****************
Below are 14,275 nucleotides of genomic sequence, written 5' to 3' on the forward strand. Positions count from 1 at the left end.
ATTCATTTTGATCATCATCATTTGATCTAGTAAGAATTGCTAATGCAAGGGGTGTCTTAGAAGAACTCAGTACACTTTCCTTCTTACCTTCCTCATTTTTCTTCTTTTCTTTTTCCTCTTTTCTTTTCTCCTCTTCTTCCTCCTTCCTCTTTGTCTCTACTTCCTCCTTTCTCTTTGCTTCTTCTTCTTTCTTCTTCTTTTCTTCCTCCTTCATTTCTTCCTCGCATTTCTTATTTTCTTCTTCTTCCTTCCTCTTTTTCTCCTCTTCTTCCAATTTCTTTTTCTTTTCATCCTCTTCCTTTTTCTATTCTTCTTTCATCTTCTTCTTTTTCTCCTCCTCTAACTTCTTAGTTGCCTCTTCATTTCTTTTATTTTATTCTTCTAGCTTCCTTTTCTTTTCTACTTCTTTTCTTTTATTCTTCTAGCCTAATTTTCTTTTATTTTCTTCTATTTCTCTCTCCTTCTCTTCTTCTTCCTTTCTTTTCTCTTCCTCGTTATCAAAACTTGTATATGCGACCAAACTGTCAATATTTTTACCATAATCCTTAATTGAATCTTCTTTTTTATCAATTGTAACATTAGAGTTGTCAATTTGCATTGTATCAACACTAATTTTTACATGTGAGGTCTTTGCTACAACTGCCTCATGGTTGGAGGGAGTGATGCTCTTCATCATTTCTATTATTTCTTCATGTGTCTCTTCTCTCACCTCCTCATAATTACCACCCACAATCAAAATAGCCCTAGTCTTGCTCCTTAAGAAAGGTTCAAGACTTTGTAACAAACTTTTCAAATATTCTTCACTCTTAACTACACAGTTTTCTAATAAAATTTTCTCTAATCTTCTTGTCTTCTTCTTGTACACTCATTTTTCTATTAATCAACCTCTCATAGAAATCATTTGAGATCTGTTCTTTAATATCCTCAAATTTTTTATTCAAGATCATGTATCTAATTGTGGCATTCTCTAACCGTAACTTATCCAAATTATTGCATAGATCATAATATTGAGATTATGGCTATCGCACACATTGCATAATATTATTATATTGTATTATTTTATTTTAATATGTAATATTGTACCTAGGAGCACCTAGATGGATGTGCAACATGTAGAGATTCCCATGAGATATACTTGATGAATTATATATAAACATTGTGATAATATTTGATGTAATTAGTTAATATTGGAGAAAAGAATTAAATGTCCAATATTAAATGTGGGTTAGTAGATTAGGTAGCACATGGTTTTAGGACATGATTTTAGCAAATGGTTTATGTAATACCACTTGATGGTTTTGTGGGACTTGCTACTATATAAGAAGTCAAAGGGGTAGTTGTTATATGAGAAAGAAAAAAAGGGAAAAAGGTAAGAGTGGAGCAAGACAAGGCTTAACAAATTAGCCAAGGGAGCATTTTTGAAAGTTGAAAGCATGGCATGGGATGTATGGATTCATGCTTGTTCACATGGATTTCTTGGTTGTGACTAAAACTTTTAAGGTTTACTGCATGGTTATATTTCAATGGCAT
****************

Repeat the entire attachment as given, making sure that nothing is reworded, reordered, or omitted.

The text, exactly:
Below are 14,275 nucleotides of genomic sequence, written 5' to 3' on the forward strand. Positions count from 1 at the left end.
ATTCATTTTGATCATCATCATTTGATCTAGTAAGAATTGCTAATGCAAGGGGTGTCTTAGAAGAACTCAGTACACTTTCCTTCTTACCTTCCTCATTTTTCTTCTTTTCTTTTTCCTCTTTTCTTTTCTCCTCTTCTTCCTCCTTCCTCTTTGTCTCTACTTCCTCCTTTCTCTTTGCTTCTTCTTCTTTCTTCTTCTTTTCTTCCTCCTTCATTTCTTCCTCGCATTTCTTATTTTCTTCTTCTTCCTTCCTCTTTTTCTCCTCTTCTTCCAATTTCTTTTTCTTTTCATCCTCTTCCTTTTTCTATTCTTCTTTCATCTTCTTCTTTTTCTCCTCCTCTAACTTCTTAGTTGCCTCTTCATTTCTTTTATTTTATTCTTCTAGCTTCCTTTTCTTTTCTACTTCTTTTCTTTTATTCTTCTAGCCTAATTTTCTTTTATTTTCTTCTATTTCTCTCTCCTTCTCTTCTTCTTCCTTTCTTTTCTCTTCCTCGTTATCAAAACTTGTATATGCGACCAAACTGTCAATATTTTTACCATAATCCTTAATTGAATCTTCTTTTTTATCAATTGTAACATTAGAGTTGTCAATTTGCATTGTATCAACACTAATTTTTACATGTGAGGTCTTTGCTACAACTGCCTCATGGTTGGAGGGAGTGATGCTCTTCATCATTTCTATTATTTCTTCATGTGTCTCTTCTCTCACCTCCTCATAATTACCACCCACAATCAAAATAGCCCTAGTCTTGCTCCTTAAGAAAGGTTCAAGACTTTGTAACAAACTTTTCAAATATTCTTCACTCTTAACTACACAGTTTTCTAATAAAATTTTCTCTAATCTTCTTGTCTTCTTCTTGTACACTCATTTTTCTATTAATCAACCTCTCATAGAAATCATTTGAGATCTGTTCTTTAATATCCTCAAATTTTTTATTCAAGATCATGTATCTAATTGTGGCATTCTCTAACCGTAACTTATCCAAATTATTGCATAGATCATAATATTGAGATTATGGCTATCGCACACATTGCATAATATTATTATATTGTATTATTTTATTTTAATATGTAATATTGTACCTAGGAGCACCTAGATGGATGTGCAACATGTAGAGATTCCCATGAGATATACTTGATGAATTATATATAAACATTGTGATAATATTTGATGTAATTAGTTAATATTGGAGAAAAGAATTAAATGTCCAATATTAAATGTGGGTTAGTAGATTAGGTAGCACATGGTTTTAGGACATGATTTTAGCAAATGGTTTATGTAATACCACTTGATGGTTTTGTGGGACTTGCTACTATATAAGAAGTCAAAGGGGTAGTTGTTATATGAGAAAGAAAAAAAGGGAAAAAGGTAAGAGTGGAGCAAGACAAGGCTTAACAAATTAGCCAAGGGAGCATTTTTGAAAGTTGAAAGCATGGCATGGGATGTATGGATTCATGCTTGTTCACATGGATTTCTTGGTTGTGACTAAAACTTTTAAGGTTTACTGCATGGTTATATTTCAATGGCAT